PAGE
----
|Title||Timber-framed building damage from tephra fall and lahar: 2015 Calbuco eruption, Chile|
|Publication Type||Journal Article|
|Year of Publication||2019|
|Authors||Hayes JL, Calderón R, Deligne NI, Jenkins SF, Leonard GS, McSporran AM, Williams GT, Wilson TM|
|Journal||Journal of Volcanology and Geothermal Research|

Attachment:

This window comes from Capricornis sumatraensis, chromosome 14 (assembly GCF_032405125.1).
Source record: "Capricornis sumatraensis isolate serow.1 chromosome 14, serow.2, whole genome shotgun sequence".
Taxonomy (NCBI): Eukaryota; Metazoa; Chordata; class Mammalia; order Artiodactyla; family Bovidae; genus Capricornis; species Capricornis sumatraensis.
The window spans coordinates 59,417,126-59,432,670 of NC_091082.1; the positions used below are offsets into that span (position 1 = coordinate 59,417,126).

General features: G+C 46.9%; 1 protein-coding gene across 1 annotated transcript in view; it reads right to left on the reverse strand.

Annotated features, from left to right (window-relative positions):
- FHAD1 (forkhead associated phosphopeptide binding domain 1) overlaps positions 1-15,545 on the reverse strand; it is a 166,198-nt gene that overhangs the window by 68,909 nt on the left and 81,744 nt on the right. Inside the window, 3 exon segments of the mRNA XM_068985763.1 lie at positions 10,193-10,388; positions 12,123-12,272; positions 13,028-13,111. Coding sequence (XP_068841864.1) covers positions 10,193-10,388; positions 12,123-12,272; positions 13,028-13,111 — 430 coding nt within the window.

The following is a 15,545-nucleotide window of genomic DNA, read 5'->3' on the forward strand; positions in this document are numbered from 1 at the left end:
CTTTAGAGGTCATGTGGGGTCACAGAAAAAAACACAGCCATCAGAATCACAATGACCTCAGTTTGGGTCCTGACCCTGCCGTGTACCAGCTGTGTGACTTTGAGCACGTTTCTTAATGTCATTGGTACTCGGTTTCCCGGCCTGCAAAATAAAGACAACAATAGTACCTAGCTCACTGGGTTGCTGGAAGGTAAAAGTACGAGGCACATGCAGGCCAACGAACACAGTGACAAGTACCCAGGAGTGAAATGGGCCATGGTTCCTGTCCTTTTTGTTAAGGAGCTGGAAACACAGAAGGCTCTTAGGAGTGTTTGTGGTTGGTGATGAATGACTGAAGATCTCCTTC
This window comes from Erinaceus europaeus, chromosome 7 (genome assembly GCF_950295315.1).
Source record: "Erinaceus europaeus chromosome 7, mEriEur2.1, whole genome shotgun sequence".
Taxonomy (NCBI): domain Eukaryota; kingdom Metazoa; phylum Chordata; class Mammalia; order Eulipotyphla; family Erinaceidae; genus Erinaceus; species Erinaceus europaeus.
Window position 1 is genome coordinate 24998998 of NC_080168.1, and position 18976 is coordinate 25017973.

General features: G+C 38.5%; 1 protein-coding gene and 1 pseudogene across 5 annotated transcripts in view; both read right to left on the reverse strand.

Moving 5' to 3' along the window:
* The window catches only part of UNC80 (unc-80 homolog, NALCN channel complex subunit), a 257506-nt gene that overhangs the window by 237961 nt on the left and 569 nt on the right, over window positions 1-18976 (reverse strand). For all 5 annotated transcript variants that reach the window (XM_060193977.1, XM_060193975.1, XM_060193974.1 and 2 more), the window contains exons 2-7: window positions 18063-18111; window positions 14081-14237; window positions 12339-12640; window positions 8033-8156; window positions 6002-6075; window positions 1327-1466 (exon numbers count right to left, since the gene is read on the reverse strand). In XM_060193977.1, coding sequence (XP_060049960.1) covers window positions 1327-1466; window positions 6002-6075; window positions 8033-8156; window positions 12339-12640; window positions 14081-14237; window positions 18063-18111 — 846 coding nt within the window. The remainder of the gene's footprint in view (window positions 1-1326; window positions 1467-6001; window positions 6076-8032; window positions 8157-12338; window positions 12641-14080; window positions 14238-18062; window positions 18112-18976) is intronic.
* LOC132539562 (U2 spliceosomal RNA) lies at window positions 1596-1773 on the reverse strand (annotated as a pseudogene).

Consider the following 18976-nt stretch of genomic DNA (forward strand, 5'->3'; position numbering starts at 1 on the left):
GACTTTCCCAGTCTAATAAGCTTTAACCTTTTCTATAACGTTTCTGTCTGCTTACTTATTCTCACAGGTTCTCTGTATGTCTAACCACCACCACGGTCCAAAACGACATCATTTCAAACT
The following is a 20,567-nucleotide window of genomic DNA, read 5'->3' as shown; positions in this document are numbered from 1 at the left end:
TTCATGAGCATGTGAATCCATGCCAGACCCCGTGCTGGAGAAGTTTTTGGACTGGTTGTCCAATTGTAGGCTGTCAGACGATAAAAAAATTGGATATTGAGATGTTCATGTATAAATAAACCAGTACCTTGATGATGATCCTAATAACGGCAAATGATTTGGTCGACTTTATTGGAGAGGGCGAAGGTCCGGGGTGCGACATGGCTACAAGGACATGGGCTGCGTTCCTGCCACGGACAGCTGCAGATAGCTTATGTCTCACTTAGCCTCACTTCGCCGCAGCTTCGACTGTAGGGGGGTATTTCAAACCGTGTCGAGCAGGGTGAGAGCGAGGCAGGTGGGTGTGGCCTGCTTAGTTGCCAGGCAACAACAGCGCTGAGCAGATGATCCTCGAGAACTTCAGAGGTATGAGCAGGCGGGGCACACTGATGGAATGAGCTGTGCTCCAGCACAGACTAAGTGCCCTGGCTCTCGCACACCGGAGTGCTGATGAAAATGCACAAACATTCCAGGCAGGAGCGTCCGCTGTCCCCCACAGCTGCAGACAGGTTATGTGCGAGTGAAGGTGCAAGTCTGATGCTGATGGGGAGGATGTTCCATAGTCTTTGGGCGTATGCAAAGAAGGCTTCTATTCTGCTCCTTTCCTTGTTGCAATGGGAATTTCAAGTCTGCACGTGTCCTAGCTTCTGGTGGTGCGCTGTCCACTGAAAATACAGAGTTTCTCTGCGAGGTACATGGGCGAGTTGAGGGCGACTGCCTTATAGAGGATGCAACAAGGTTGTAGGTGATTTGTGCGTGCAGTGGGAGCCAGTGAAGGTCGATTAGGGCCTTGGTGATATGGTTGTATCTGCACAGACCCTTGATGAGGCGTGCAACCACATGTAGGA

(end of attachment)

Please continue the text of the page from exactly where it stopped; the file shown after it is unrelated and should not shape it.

Assessing the damage to buildings from volcanic eruptions is an important aspect of volcanic risk assessment and management. However, there is a limited empirical evidence base to draw upon when describing the relation between volcanic hazard intensity and resulting physical damage. The 2015 subplinian eruption of Calbuco volcano, Chile, caused damage to buildings near the volcano because of tephra fall and lahars. Chilean authorities conducted a damage assessment of 961 properties (990 buildings) to inform an assistance programme for property owners affected by the eruption. Property assessments typically contained observations and classification of damage to a house, and in some instances accessory buildings such as sheds, garages, and exterior storage rooms. In this study we used this unique damage data set to adapt damage state frameworks for tephra fall and lahar for classifying and analysing damage observations. We developed data quality indicators to provide transparency for how we accounted for data quality issues. We assigned a tephra and/or lahar damage state to 571 buildings (530 houses and 41 accessory buildings). The 419 buildings for which we did not assign a damage state either had too little information or fell outside of tephra and/or lahar hazard zones. The minimum tephra thickness isopach band that caused complete collapse was 10 to 15 cm (dry deposit loading ~1 to 1.6 kN m−2, saturated deposit loading 1.6 to 2.4 kN m−2), but most commonly (55% of tephra exposed DS5 houses n = 11), this occurred at 15 to 30 cm (dry deposit loading ~1.5 to 3.3 kN m−2, saturated deposit loading 2.4 to 4.8 kN m−2). Lahar damage was typically described as complete (DS5), with 26 houses being swept away or destroyed around the Blanco South River. Our results add to the limited evidence base of post-eruption tephra and lahar impacts to buildings and contribute to volcanic risk and impact assessment.